The case for Taylor Swift, radical champion of self-esteem
Jared Sperli stashed this in music
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Taylor Swift is authentic.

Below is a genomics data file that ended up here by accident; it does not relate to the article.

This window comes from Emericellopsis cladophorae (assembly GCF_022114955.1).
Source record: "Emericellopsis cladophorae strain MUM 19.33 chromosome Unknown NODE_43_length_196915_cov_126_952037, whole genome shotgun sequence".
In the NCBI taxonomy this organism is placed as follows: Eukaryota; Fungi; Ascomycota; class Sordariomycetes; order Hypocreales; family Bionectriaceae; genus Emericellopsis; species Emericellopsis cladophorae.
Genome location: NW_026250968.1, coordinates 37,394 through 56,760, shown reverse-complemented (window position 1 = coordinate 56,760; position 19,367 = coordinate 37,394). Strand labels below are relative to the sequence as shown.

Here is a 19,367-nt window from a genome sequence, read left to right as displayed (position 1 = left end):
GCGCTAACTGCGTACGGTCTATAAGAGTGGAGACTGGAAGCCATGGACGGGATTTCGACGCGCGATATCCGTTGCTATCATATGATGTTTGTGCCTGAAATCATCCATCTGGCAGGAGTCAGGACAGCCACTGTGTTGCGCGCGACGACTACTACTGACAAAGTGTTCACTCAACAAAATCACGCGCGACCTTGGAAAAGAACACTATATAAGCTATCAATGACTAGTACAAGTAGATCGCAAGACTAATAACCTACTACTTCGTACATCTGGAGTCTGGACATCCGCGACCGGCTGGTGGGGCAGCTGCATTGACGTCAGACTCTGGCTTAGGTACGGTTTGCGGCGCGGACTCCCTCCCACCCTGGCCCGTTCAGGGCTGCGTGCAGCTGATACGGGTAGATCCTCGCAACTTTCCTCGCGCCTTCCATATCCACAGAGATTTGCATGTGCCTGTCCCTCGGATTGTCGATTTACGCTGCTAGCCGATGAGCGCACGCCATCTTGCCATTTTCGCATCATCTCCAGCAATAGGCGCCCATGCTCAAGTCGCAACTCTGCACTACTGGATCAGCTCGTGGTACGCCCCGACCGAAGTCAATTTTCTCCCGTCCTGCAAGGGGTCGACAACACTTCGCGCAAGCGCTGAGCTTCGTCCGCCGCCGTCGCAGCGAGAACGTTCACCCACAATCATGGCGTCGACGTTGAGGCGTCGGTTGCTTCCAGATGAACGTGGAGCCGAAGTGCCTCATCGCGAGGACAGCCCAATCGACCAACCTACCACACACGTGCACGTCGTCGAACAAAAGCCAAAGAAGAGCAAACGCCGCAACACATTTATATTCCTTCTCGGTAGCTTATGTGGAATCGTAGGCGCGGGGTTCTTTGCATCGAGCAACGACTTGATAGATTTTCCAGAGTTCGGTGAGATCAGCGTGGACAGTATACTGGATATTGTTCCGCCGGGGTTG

It’s that type of unadulterated honesty—the honesty involved in laying yourself bare to the judgment and opinions of others—that makes Swift’s music so important to her fans. It’s not just that she sings about what it’s like to be a teenager and young woman; it’s that she’s harshly honest about it. She does what I couldn’t as a teen, and still struggle with today. Swift’s ability to legitimize the often-mortifying experiences of teenage girls through shared experience is radically inclusive for a disparaged population. And while most people probably think Swift’s self-image must be positive—just look at her career—a recent interview with NPR reveals she’s still struggling with the same things she felt in high school. “I think a lot of our self-esteem and self-image is frozen in those formative years,” she said. “And that was not a time in my life where I felt accepted or invited or like I belonged. I think the best thing I can do for those girls is let them know that this is what my life looks like. I love my life. I’ve never felt edgy, cool, or sexy. Not one time.”